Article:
Regardless of your cooker, pack the smallest fuel container possible. And eating directly from the cook pot means you can leave your dinner plate/bowl at home.

For sleeping pads, ditch the heavy self-inflating foam pads and opt for a lightweight air mattress.

 4. Keep it Compact


A small, fully loaded backpack is not only lighter and carries better on the trail, but it helps eliminate the impulse to over-pack. You should have a pack that is just large enough to carry your basic hiking kit, and not much bigger.

That means opting for compact gear—stuff like nesting cooksets where the bowls, stove, mugs and fuel canister nest into the pot itself. Down sleeping bags are still significantly more compressible than synthetic, and blow-up inflatable sleeping pads roll up tighter than rather than self-inflating or foam pads.

5. Embrace Compression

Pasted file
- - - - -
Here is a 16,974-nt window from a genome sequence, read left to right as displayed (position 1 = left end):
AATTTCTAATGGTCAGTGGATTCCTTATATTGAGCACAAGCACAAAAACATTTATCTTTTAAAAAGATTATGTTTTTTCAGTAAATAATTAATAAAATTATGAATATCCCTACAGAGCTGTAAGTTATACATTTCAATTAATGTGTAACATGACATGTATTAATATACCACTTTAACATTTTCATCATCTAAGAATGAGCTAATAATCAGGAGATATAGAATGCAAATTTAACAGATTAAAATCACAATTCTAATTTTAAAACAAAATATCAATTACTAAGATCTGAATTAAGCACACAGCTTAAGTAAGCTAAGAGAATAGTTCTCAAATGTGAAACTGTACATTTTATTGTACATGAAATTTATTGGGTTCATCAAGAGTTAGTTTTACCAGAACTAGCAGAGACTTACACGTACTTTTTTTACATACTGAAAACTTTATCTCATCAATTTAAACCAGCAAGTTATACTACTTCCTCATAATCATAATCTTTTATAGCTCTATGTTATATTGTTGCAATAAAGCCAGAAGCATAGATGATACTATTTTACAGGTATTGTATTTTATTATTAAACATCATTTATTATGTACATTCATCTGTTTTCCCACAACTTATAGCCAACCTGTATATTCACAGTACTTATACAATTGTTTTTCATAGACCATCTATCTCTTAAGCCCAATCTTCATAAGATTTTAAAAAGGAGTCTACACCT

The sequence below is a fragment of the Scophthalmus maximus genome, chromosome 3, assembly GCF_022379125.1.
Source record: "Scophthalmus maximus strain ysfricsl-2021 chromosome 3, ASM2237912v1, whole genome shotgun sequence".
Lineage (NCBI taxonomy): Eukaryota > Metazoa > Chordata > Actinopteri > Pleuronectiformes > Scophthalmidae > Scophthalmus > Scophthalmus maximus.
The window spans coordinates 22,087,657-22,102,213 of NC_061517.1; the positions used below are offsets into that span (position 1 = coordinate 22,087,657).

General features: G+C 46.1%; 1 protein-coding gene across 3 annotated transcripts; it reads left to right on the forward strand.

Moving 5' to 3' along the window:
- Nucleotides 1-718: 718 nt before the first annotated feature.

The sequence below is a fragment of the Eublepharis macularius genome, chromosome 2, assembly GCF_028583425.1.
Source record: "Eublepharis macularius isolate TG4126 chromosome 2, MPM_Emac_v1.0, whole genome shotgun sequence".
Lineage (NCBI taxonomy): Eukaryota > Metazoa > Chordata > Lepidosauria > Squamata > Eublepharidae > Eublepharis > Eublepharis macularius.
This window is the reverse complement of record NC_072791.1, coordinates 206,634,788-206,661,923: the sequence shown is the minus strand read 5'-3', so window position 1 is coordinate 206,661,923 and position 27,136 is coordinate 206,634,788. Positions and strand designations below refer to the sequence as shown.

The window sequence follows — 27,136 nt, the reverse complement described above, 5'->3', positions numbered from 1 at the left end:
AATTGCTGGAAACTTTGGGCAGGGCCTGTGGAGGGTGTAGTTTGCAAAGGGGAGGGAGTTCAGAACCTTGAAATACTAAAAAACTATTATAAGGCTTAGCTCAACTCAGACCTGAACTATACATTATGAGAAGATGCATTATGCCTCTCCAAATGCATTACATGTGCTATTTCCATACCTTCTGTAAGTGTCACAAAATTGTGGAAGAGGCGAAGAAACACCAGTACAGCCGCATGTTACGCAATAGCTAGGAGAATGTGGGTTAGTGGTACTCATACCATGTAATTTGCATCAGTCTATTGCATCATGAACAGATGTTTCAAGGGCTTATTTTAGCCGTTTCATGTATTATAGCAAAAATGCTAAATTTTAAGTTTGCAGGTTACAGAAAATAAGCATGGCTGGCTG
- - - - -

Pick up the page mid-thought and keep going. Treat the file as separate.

Sure, this is pretty basic, but we’re surprised with how many people we still see stuffing loose piles of clothes into their backpacks.

Compression sacks remove air voids from your soft goods, allowing you to utilize smaller backpacks for further weight savings. They also help protect your gear and can serve dual purposes. For instance, the minimal extra clothing your carry, should be carried in a lightweight compress sack to keep the gear compact and easy to pack. Waterproof compression sacks around your sleeping bag and dry clothes are an insurance policy if your bag gets drenched. As bonus, that sack of clothes can double as a pillow

6. Pack Less Clothing

The less extra clothing you bring the better, and a lot of hikers just hike and sleep in the same set for days. At most, pack a ‘wet set’ and a ‘dry set.’ The wet set is what you are going to be sweating in, and/or wearing during rainy conditions. The dry set is a clean set of baselayers and dry socks you change into in camp for sleeping. Opt for lightweight, compressible clothes—including the lightest, most compressible rain jacket you can get away with–and obviously avoid cotton anything.

7. Carry Less Water (But Do It Safely)

At 2 pounds per liter, water adds a great deal of weight to a pack. It is obviously critical to bring enough water—plus a little extra for safety—but a lot of hikers bring way, way more than they need without even thinking about it.